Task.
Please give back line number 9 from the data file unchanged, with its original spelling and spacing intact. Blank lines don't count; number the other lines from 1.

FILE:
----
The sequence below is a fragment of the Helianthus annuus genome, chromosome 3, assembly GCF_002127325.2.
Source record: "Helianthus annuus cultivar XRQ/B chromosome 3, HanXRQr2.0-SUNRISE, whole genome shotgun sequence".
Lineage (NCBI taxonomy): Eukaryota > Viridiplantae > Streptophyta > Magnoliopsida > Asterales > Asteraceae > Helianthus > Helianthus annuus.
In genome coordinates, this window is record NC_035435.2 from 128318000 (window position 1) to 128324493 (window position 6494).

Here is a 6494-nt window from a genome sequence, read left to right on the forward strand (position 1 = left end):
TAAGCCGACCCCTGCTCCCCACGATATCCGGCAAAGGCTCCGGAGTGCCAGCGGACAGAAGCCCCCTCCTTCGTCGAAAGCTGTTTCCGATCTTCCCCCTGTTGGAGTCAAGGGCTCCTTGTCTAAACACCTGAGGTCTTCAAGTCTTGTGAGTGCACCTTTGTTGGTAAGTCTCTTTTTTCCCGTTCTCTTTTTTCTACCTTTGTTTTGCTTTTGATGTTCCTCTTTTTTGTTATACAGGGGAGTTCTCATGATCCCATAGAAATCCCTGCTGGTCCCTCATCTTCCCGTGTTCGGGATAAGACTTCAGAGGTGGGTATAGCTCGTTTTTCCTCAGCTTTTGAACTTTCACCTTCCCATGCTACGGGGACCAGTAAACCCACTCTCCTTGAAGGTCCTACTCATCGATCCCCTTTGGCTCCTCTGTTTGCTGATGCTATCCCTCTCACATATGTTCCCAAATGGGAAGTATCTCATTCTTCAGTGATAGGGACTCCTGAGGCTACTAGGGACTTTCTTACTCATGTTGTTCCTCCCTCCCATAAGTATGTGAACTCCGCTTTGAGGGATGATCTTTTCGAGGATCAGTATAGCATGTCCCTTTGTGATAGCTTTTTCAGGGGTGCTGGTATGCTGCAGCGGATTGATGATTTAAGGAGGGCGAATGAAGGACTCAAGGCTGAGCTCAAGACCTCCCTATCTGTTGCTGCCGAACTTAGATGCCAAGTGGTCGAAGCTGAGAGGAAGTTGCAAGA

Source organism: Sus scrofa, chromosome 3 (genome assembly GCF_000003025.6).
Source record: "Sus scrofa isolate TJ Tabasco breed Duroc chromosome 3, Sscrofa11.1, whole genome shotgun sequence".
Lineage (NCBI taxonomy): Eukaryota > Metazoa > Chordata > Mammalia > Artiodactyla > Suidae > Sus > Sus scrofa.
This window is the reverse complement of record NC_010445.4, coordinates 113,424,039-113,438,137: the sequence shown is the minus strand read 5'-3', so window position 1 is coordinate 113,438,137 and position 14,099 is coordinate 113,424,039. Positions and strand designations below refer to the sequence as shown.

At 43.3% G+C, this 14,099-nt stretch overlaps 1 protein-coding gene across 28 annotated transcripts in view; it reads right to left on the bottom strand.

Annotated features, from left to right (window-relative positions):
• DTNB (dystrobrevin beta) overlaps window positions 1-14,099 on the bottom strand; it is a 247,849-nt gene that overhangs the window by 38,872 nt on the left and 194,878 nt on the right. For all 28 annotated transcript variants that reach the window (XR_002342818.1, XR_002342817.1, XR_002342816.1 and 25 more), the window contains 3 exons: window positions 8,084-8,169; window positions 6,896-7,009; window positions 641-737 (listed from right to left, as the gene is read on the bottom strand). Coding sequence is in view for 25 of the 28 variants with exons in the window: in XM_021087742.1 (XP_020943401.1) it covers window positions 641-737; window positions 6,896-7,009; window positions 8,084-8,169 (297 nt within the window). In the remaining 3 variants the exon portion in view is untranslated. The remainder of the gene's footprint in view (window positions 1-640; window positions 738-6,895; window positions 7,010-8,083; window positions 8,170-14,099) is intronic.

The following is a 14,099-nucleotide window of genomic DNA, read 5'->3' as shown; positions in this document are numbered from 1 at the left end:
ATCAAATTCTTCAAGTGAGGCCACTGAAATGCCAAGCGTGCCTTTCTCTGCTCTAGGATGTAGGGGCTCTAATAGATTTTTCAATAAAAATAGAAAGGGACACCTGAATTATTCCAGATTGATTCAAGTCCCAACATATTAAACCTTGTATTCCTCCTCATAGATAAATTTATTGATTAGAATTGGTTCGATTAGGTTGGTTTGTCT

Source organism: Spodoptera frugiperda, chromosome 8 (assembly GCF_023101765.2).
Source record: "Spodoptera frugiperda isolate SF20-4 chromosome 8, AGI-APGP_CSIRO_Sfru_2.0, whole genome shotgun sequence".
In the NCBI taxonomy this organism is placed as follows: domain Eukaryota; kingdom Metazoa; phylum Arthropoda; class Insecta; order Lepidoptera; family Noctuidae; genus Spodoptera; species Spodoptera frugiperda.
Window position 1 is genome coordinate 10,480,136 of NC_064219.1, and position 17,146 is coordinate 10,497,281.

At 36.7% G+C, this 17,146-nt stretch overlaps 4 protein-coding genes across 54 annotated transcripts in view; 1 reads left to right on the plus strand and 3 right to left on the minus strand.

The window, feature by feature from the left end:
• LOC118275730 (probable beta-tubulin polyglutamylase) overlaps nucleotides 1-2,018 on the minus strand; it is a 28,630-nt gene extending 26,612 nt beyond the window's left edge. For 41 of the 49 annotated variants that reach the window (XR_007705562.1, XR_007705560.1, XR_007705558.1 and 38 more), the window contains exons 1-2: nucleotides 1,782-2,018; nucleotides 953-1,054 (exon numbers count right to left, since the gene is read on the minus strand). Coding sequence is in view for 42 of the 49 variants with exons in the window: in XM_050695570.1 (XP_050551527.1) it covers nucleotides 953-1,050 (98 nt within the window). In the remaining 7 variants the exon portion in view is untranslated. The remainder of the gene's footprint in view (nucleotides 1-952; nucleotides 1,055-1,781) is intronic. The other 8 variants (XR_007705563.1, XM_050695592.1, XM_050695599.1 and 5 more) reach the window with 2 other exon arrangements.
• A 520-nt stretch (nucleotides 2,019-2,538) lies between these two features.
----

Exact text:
Lineage (NCBI taxonomy): Eukaryota > Metazoa > Chordata > Mammalia > Artiodactyla > Suidae > Sus > Sus scrofa.